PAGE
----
Emerging software tools help boost IT spending projections
Forrester Research forecast sees hardware spending lagging; IT hiring outlook mixed
Computerworld - Overall U.S. tech spending is forecast to grow by 7.1% this year and then by 7.4% in 2013, according to Forrester Research.
The strongest growth area will be software management tools, and much of that growth will come from cloud-based products.
Overall financial management, human resources management, ePurchasing, CRM and business intelligence software will collectively grow by 11.4% through 2011, and 12% next year, Forrester said.
Some hot new software categories are emerging from these broad software management areas.
These include case management tools, automated spend analysis, services procurement, supplier risk and performance management, services procurement, as well as talent and recruitment management software tools, according to Forrester.
Software in these categories will grow by 15% to 20% both this year and next, with most purchases for software as a service products, the researcher projected.
"The problems that technology is being expected to solve are expanding," said Andrew Bartels, an analyst at Forrester. The emerging tools are used to manage areas that, in the past, lacked strong technical solutions.
Case management software is used to manage a social service case or an insurance case. The tools are designed to bring together all relevant information a user needs to manage a case. They also analytical capabilities and the ability to work with other people.
"The technology that's available has a better fit against the unsolved business problems," said Bartels.
Supplier risk management tools allow a purchasing department, or line of business, to have in one place all the information, such as orders and history of business, about any of its suppliers.
The risk management systems draw on third parties to check the financial condition of a supplier, and can even provide data on non-financial risk factors, such as environmental or social responsibility ratings, said Bartels.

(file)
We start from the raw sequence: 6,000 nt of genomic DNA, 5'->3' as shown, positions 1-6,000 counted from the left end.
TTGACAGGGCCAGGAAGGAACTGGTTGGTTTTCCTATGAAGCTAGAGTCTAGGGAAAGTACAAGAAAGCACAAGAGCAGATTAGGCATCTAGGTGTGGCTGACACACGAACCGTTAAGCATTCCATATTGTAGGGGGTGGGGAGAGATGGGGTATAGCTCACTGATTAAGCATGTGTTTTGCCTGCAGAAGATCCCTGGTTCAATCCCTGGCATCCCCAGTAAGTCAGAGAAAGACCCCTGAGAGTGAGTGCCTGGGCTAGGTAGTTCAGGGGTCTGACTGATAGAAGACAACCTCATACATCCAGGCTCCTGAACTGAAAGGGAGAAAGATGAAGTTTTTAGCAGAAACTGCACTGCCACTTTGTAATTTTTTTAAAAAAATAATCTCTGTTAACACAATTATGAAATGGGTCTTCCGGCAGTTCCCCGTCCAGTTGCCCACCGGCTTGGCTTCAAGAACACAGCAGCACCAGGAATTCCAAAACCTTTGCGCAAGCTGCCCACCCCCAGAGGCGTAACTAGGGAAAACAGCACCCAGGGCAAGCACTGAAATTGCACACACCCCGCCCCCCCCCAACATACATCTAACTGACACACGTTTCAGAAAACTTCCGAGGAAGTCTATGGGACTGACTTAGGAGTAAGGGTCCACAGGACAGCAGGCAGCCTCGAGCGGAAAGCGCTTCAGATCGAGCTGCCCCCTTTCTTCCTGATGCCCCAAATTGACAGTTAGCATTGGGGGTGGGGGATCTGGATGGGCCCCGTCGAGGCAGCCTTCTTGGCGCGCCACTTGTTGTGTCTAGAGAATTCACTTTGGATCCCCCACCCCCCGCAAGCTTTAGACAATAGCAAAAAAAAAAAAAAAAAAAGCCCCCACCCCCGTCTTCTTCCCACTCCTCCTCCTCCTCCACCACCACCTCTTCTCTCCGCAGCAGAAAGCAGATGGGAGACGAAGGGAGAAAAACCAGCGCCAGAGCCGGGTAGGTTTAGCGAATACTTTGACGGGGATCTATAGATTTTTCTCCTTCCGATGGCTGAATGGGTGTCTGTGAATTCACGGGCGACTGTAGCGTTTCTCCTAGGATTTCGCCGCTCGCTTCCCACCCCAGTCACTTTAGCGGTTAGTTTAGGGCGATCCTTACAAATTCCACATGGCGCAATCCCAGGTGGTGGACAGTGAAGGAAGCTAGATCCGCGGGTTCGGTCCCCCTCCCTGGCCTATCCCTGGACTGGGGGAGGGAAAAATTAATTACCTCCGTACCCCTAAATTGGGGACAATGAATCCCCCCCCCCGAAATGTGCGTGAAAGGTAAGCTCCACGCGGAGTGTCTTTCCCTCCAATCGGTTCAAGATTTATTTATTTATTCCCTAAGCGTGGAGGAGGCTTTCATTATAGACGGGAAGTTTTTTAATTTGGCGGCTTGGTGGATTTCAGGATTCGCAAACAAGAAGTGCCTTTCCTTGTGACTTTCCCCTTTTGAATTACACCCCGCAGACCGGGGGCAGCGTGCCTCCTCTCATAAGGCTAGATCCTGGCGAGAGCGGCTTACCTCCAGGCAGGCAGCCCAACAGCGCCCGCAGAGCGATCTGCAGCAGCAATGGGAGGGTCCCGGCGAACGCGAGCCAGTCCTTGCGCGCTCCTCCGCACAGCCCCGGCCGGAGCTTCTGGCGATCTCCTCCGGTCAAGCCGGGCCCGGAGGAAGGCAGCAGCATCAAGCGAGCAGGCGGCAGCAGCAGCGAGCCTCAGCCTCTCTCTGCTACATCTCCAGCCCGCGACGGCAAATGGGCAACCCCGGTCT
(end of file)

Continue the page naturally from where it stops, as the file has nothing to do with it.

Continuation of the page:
Computer equipment spending growth this year will be 4.5%, less than half of what it was last year, said Forrester. Strong hardware spending over the last two years has given most firms the capacity they need.
Hardware spending will rebound in 2013, rising to 8.4%, Forrester predicts.
Overall IT spending next year will be $1,266 billion on all goods, services and staff.
The largest categories are IT salaries accounting for $241 billion, and software at $232 billion. Computer equipment spending will be $92 billion.
What isn't growing fast is IT hiring.
Forrester estimates that IT staffs grew by only 0.3% last year, although salary and benefit increases brought up spending on staff to more than 4%.
Hiring should grow by 2% this year and then to 4% in 2013. Competition for workers will cause compensation to rise, which will increase staff spending to 7.2% next year.
The IT job market growth is either strong or weak, depending on what government data is used. Differences in IT job estimates are based on the decisions analysts make on what labor categories to include or not include in the estimate.
TechServe Alliance, which tracks government data monthly says that 15,000 IT jobs were added in March out of the 120,000 new jobs reported by the government. TechServe estimates the IT workforce now stands at 4.14 million.
Janco Associates, a research firm that tracks IT employment, looks a narrower segment of IT jobs, and reported a net increase of 4,900 seasonally adjusted jobs IT jobs in March.
Patrick Thibodeau covers SaaS and enterprise applications, outsourcing, government IT policies, data centers and IT workforce issues for Computerworld. Follow Patrick on Twitter at @DCgov, or subscribe to Patrick's RSS feed . His e-mail address is email@example.com.
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